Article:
Coronavirus: data intensive video streaming downgraded
The biggest content streaming companies such as Netflix, Facebook and Disney are reducing their video quality in Europe to free up bandwidth.
Last week Netflix announced it was to achieve a 25% reduction in Netflix traffic on European networks, after a request from EU industry chief Thierry Breton, who asked for companies to reduce quality and in doing so free up bandwidth for remote working and schooling activities.
In a blog post, Netflix’s Ken Florance, VP Content Delivery, explained how this was achieved, saying: “In normal circumstances, we have many (sometimes dozens) of different streams for a single title within each resolution. In Europe, for the next 30 days, within each category we’ve simply removed the highest bandwidth streams. If you are particularly tuned into video quality you may notice a very slight decrease in quality within each resolution. But you will still get the video quality you paid for.”
Disney’s long awaited Disney+ streaming service, meanwhile, which is being released across Europe this week, is also to abide by the European Union’s request.
It’s easy to forget that content streaming does not just include longer form films and television series, with short social media clips also consuming huge amounts of data. Consequently, Facebook is, according to Reuters, to downgrade video quality on both Facebook and its Instagram image and video sharing platform.
Even before the coronavirus pandemic confined people to their homes, data use has been rising at a precipitous rate. Mobile data traffic grew by 49% from the last quarter of 2018 to 2019, boosted by both increasing customer numbers and the rise of content streaming.
It’s not just recreational pursuits driving the need to cut back on quality. According to statistics from virtual private network provider NordVPN, the UK has seen business VPN uses jump by almost 50%, the USA over 65% and Canada over 200%, reflecting the number of people now working from home.
IT Employees Predict 90% Increase in Cloud Security Spending
As companies get back on their feet post-pandemic, they’re going all-in on cloud applications. In a recent report by Devo Technology titled “Beyond Cloud Adoption: How to Embrace the Cloud for Security and Business Benefits”, 81% of the 500 IT and security team members surveyed said that COVID accelerated their cloud timelines. More than half of the top-performing businesses reported gains in visibility. In fact, the cloud now outnumbers on-premise solutions at a 3:1 ratio.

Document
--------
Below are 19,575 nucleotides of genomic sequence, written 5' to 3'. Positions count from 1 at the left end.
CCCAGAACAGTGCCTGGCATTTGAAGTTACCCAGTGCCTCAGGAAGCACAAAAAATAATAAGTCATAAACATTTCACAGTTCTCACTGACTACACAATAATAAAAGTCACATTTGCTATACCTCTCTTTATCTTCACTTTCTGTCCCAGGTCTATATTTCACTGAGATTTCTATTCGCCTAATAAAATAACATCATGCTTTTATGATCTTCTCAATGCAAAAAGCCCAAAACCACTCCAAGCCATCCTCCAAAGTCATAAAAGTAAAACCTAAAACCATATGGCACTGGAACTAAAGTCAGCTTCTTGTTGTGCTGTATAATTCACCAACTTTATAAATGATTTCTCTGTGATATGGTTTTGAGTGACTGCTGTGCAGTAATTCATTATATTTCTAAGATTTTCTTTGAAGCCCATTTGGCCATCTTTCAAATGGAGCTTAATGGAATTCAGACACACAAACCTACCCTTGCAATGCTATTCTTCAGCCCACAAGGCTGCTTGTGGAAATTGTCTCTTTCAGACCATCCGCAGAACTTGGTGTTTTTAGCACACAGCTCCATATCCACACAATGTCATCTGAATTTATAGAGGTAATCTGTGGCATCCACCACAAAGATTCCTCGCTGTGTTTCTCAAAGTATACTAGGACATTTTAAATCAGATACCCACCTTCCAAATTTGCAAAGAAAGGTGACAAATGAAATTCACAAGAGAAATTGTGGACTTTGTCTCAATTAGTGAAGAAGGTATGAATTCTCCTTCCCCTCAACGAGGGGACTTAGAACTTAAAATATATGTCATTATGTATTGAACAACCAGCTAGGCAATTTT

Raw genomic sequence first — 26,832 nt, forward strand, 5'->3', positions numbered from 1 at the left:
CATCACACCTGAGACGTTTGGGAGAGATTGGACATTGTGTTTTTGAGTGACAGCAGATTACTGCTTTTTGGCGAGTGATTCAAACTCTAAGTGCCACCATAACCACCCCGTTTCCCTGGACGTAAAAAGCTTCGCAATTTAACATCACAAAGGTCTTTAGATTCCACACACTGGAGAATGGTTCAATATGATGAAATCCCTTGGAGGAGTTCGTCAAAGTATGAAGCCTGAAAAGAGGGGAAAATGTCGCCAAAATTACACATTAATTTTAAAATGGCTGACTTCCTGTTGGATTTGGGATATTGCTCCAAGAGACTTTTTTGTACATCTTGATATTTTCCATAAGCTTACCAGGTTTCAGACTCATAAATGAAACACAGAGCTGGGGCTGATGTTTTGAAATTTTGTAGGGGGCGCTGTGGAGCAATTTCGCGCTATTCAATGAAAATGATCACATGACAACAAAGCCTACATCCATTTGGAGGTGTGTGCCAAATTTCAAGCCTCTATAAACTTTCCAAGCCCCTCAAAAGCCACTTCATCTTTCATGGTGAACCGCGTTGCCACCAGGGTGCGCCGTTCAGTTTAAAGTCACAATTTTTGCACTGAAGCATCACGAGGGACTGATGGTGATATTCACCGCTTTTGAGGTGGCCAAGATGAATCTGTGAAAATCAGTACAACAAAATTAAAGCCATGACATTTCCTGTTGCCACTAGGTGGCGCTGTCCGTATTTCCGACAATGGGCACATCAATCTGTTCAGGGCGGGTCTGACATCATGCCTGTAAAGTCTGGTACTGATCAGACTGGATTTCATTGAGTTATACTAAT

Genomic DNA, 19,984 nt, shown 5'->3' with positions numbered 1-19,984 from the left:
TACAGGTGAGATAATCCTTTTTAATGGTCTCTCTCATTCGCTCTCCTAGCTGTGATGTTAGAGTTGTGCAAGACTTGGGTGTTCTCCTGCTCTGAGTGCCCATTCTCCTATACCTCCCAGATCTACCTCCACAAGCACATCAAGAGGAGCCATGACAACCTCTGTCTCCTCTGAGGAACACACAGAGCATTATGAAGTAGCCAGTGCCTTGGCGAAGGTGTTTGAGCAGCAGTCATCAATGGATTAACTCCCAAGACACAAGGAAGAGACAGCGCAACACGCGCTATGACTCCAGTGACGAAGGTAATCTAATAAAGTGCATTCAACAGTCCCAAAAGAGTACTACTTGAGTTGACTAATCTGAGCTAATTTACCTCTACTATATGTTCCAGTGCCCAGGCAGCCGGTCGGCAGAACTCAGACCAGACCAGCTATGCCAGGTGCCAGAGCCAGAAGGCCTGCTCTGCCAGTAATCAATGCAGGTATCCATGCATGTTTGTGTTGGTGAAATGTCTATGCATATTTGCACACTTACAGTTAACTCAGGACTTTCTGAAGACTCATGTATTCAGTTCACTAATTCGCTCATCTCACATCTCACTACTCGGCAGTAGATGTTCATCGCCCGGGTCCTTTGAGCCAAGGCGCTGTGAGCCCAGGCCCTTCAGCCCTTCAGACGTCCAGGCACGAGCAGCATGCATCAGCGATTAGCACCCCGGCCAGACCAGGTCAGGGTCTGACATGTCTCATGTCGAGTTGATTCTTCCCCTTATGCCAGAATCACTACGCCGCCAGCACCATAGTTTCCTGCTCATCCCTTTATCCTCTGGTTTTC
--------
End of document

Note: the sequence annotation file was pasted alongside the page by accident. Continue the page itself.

But the benefits are accompanied by significant cybersecurity risks, as cloud infrastructure is more complex than legacy systems. Let’s dive in.
Why Are Cloud Platforms Taking Over?
According to Forrester, the public cloud infrastructure market could grow 28% over the next year, up to US$113.1bn. Companies shifting to remote work and decentralised workplaces find it easy to store and access information, especially as networks start to share more and more supply chain and enterprise information—think risk mitigation platforms and ESG ratings.
Here’s the catch: when you shift to the cloud, you choose a more complex system, which often requires cloud-native platforms for network security. In other words, you can’t stop halfway. ‘Only cloud-native platforms can keep up with [the cloud’s] speed and complexity” and ultimately increase visibility and control’, said Douglas Murray, CEO at cloud security provider Valtix.
Here’s a quick list of the top cloud security companies, as ranked by Software Testing Help:
What are the Security Issues?
Here’s the bad news. According to Accenture, less than 40% of companies have achieved the full value they expected on their cloud investments. All-in greater complexity has forced companies to spend more to hire skilled tech workers, analyse security data, and manage new cybersecurity threats.
The two main issues are (1) a lack of familiarity with cloud systems and (2) challenges with shifting legacy security systems to new platforms. Out of the 500 IT employees from Devo Technology’s cloud report, for example, 80% said they’d sorted 40% more security data, suffered from a lack of cloud security training, and experienced a 60% increase in cybersecurity threats.
How Will Companies React?
They certainly won’t stop investing in cloud platforms. Out of the 500 enterprise-level companies that Devo Technology talked to throughout North America and Western Europe, 90% anticipated a jump in cloud security spending in 2021. They’ll throw money at automating security processes and investing in security upskilling programmes.
After all, company executives will find it incredibly difficult to stick with legacy systems when some cloud-centred companies have found success. Since moving from Security Information and Event Management (SIEM) offerings to the cloud, Accenture has saved up to 70% on its processes; recently, the company announced that it would invest US$3bn to help its clients ‘realise the cloud’s business value, speed, cost, talent, and innovation benefits’.
The company stated: ‘Security is often seen as the biggest inhibitor to a cloud-first journey—but in reality, it can be its greatest accelerator’.